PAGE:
Grads weave tradition into convocation with beaded stoles

Grads weave tradition into convocation with beaded stoles
Aurora College’s graduating class of 2015 was invited to create their own stoles for convocation. The sewers include Erma Baton, left, April Alexis, Joanne Francis, Kristen Froese, Allison McArthur, Larissa Lusty, Theresa Kakwfi, Olive Pascal, Priscilla Haogak and Destiny Martin.Photo: Paul Bannister.

As Theresa Kakwfi accepted her Bachelor of Education (BEd.) degree at last week’s graduation ceremony in Fort Smith, she incorporated her culture into her robe, woven into a V-stole personalized with her own beaded designs.

For the first time, Aurora College’s Thebacha campus invited its graduating students to sew their own stoles to wear at convocation, adding a traditional element to a modern-day milestone.

“Completing my education is a big step for me,” said Kakwfi, who calls the small hamlet of Colville Lake home. “The stoles look nice and it’s part of our tradition to make stuff for ourselves, especially for big celebrations. This is something that I can contribute to celebrate my own success.”

About 12 students took advantage of the new beading project, which is set to become an annual tradition available to any graduate who shows interest. Each stole is decorated to match the individual student’s identity.

“I wanted to have a little piece of home with me because it’s so far away,” said Priscilla Haogak, another BEd. graduate, who hails from the far North. “Sachs Harbour is the furthest northern community in the NWT and I’m studying in the most southern community in the NWT. My heart is at home; I’ve had a lot of community support from home.”

Basic stroud, beads and threads were provided for the students, who were also welcome to incorporate their own supplies into the piece.

“Instead of beads I chose to do seal skin with seal skin inlays,” Haogak said, noting she received the black and white fur from her mother and from teachers at the college.

“I was never a really good beader so I just figured the seal skin would suit my style a little bit better. My stole has my last name on it; it was my grandfather’s traditional Inuvialuktun name so that has a lot of significance. Not a lot of people in my family have gotten their education, so I just wanted to help celebrate that with my family,” she said. “It also has polar bears and ulus to represent the people that are closest to me and helped me come this far, because it’s been a long, hard journey. On the back of the stole there is the Banks Island and I put a little bead at the bottom, the southern tip of it, to represent Sachs.”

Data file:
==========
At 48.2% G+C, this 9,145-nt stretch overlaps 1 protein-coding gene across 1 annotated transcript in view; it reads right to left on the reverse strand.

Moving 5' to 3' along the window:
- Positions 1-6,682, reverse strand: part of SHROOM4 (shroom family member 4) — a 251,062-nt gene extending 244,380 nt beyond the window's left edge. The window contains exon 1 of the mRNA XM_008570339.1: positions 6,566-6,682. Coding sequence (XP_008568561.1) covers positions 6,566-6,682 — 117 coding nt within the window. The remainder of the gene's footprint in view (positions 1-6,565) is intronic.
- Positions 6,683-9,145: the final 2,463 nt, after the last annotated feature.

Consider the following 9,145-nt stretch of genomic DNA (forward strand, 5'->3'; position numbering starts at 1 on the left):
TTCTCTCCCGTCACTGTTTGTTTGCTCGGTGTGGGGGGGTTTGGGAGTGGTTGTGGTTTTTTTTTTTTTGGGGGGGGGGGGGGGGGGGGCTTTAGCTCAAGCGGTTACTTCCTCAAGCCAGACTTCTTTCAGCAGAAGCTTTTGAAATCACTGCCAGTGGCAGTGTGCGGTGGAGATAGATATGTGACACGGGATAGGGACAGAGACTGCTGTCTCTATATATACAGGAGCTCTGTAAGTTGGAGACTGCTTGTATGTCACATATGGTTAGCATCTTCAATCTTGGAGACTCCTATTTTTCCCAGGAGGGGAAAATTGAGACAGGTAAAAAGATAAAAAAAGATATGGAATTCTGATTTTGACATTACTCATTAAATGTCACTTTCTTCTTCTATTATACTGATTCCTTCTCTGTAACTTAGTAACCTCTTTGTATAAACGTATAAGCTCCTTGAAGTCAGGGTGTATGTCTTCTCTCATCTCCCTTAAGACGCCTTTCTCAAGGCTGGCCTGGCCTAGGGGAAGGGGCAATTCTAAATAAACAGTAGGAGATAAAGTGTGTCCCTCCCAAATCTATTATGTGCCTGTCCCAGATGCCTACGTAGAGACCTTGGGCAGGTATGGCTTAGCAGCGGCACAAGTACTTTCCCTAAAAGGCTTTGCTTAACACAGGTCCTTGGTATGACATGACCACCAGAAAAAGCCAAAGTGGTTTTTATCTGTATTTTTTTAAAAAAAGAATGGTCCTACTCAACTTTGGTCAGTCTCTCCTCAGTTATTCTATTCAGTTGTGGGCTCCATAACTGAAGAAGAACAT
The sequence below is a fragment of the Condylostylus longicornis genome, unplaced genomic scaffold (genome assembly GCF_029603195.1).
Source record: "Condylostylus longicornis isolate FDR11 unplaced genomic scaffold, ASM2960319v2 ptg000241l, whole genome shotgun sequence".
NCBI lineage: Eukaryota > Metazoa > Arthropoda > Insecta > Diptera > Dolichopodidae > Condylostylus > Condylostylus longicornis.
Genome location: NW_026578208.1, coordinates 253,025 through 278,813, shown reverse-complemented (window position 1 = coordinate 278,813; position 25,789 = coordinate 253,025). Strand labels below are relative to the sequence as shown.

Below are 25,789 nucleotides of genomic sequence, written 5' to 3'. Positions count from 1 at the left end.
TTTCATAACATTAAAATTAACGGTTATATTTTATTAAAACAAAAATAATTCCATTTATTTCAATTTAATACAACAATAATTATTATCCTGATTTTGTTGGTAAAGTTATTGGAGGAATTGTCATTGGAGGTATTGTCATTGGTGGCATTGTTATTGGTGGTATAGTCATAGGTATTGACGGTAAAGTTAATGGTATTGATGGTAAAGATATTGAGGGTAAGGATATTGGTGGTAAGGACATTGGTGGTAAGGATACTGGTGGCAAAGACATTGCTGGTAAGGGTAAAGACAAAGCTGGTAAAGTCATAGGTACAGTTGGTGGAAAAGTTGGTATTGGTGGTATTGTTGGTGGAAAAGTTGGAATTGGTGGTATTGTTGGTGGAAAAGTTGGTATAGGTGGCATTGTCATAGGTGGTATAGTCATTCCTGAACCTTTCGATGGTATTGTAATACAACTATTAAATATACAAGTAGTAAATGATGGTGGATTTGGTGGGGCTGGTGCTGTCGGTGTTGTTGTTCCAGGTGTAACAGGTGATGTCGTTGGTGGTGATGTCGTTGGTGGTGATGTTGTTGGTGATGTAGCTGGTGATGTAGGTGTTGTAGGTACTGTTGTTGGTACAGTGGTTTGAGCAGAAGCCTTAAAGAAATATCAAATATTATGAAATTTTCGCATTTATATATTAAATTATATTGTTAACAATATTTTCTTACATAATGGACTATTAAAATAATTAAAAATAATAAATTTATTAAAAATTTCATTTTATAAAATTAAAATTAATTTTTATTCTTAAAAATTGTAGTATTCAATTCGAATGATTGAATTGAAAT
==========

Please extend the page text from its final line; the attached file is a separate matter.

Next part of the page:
Like the rest of their peers, the sewers had to make time for the project within their busy schedules, often taking moments between homework, classes, employment and family time to sew a few stitches. They were welcome to sew in weekly beading circles held at the school, or to take their pieces home to work in solitude.

“I started mine in January,” said Joanne Francis, another BEd. student from Fort McPherson. “With all the homework and studying and everything, I completed it a week before convocation.”

Francis, with the help of her sister-in-law, carefully pieced together her project bit by bit.

“Everything on my stole represents something,” she said. “I have the (mortarboard) hat and the diploma. I have eight flowers and each flower has a representation of something. There’s seven of us from the Beaufort Delta who will obtain a diploma; each flower represents one of them. There’s an extra flower to represent everybody that supported me.”

More than just a decoration to wear at the ceremony, the stoles are keepsakes that serve to remind the students of how much they can accomplish when they set their minds on a goal.

“It’s traditional, it ties in with our education and each one of us, I think, has something that is represented from home,” Francis said. “We’re not all from Fort Smith so it was nice to have something close to us.”

Northern Journal

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